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Texas Heart Hospital and Subsidiary Management Company to Pay $48 Million to Settle False Claims Act Allegations Related to Alleged Kickbacks

Huge qui tam settlement where the qui tam plaintiffs will recover $13.9 million. The underlying action involves allegations that the Heart Hospital violated the Stark Law and the Anti-Kickback Statute by requiring physician owners to satisfy the Heart Hospital’s yearly 48 patient-contact requirement in order to maintain ownership in the hospital.

This settlement arises from a lawsuit filed by former Heart Hospital physician owners Mitchell Magee, M.D. and Todd Dewey, M.D. pursuant to the whistleblower or qui tam provisions of the False Claims Act, which permit private persons to bring a lawsuit on behalf of the government and to share in the proceeds.

Dr. Dewey and Dr. Magee will collectively receive $13,920,000 as their share of the recovery.

Source: Texas Heart Hospital and Wholly-Owned Subsidiary THHBP Management Company LLC to Pay $48 Million to Settle False Claims Act Allegations Related to Alleged Kickbacks

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Medical Device Maker to Pay $18 Million to Settle Allegations of Improper Payments to Physicians

This is not a Texas company, but it is a good example of how some manufacturers try to cloak improper payments under the veil of legitimate compensation.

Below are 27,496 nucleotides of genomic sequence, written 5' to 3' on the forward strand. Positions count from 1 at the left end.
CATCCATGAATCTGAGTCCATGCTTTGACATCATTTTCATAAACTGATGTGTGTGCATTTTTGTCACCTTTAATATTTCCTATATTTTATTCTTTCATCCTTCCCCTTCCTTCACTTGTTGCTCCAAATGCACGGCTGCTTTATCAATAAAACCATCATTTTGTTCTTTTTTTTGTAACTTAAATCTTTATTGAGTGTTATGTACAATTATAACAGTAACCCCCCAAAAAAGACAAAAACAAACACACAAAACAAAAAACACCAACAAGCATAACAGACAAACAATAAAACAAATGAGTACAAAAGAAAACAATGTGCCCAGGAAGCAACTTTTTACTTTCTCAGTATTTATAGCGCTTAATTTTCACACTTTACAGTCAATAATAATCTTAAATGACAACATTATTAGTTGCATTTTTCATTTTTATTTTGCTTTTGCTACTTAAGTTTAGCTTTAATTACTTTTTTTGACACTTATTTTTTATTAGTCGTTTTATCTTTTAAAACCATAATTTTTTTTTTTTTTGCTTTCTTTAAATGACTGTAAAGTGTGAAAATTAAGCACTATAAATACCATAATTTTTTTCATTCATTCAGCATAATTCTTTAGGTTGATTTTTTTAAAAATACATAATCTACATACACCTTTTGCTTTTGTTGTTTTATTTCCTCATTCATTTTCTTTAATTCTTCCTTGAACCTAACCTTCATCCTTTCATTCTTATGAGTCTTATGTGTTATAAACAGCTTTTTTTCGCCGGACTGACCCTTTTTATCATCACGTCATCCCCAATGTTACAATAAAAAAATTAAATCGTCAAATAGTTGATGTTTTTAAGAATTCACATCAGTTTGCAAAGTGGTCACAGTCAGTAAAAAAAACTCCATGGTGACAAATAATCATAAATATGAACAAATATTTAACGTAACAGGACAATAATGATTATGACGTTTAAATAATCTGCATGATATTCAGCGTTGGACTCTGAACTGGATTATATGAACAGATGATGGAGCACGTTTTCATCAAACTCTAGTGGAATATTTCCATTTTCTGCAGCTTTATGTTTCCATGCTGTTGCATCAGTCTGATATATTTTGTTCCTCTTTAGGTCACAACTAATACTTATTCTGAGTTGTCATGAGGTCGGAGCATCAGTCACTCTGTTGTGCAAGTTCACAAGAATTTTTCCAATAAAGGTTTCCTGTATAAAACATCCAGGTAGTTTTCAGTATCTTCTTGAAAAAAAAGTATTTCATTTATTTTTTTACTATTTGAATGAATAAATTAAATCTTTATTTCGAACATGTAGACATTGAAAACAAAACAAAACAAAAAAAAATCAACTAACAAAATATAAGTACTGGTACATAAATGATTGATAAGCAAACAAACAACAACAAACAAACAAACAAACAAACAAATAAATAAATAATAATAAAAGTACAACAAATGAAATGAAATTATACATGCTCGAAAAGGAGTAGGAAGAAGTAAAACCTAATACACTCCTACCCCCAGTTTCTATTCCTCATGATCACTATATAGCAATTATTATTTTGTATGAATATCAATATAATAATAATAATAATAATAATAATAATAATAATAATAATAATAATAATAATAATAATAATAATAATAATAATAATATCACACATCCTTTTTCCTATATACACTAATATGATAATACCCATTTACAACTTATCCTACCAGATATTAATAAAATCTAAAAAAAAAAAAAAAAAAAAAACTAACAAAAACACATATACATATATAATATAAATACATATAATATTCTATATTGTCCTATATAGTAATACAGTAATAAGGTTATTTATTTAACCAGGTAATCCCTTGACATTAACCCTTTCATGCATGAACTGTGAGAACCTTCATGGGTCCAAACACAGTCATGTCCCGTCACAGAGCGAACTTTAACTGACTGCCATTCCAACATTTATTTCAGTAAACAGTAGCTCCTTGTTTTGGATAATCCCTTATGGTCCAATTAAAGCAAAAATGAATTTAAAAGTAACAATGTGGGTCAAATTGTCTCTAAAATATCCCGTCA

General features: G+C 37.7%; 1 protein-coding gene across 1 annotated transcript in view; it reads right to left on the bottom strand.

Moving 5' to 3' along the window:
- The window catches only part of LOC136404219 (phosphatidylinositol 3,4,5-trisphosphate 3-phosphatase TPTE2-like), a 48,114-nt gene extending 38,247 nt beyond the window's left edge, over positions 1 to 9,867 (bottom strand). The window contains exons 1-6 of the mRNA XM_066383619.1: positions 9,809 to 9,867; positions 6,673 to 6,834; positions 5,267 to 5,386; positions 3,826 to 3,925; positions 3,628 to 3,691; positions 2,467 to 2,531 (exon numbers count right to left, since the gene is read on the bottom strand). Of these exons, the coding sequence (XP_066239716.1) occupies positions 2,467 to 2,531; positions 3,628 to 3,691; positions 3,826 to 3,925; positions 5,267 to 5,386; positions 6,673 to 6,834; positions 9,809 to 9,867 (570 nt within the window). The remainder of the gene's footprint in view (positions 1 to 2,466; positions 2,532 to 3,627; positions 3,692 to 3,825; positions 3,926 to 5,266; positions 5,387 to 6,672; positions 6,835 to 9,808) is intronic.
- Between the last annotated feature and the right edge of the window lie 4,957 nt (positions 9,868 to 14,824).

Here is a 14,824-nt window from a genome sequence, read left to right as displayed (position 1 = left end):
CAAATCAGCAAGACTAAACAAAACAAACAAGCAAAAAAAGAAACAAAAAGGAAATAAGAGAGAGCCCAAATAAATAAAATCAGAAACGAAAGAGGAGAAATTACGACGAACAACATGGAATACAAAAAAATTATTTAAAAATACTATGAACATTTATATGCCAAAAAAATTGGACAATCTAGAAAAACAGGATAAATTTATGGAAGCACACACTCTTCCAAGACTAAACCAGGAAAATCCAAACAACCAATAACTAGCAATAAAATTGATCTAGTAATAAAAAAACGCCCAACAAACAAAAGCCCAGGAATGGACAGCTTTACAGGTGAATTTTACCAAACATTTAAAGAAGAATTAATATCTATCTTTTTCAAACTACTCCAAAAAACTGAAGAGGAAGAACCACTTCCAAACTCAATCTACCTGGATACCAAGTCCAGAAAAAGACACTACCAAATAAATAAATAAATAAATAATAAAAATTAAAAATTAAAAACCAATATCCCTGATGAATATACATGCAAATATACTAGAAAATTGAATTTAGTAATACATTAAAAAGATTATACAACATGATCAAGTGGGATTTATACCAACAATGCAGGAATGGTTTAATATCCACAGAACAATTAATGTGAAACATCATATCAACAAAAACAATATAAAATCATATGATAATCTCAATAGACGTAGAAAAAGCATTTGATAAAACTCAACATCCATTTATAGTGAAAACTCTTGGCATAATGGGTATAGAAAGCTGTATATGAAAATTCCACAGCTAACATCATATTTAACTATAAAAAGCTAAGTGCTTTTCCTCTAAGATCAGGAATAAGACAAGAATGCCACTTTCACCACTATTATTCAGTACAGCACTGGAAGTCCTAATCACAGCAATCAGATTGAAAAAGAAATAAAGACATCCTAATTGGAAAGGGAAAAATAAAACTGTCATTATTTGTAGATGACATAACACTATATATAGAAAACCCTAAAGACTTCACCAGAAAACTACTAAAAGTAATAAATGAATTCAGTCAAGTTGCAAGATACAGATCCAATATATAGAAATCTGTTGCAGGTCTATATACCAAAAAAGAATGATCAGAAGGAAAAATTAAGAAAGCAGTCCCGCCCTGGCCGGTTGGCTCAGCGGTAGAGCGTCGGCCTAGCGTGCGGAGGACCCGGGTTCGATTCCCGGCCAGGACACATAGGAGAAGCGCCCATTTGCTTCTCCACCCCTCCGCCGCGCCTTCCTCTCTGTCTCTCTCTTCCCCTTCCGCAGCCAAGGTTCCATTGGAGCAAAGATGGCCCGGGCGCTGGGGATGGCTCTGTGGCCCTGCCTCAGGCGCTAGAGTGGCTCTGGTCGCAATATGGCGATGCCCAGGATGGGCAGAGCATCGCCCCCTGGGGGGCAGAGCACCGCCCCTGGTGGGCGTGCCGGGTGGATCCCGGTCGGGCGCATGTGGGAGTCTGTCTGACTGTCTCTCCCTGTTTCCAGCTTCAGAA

The device manufacturer paid millions of dollars in “advertising assistance, practice development, practice support, and purported unrestricted educational grants” directly to local healthcare providers to induce sales of their products. Moreover, these inducements were only paid to select providers to reward them for past sales. The press release highlights the fact that the manufacturer’s compliance officer warned them of the practice, but those warnings went unheeded.

This matter started as a qui tam (Whistleblower) action under the False Claims Act by the former chief compliance officer of the company.

Source: Medical Device Maker to Pay $18 Million to Settle Allegations of Improper Payments to Physicians

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Professional Relators Have No Right to Sue for Beneficial Conduct

The Seventh Circuit determined that professional qui tam relators formed as “investment vehicles for financial speculators” should not be allowed to challenge conduct determined by the government likely to be lawful, and definitely beneficial to the government and the public.

The court creates a new standard for dismissal, joining the standards articulated in Sequoia Orange and Swift. Under the new standard, “[t]he Government may dismiss the action without the relator’s consent if the relator receives notice and opportunity to be heard.”

Source: United States ex re. Cimznhca, LLC v. UCB, Inc.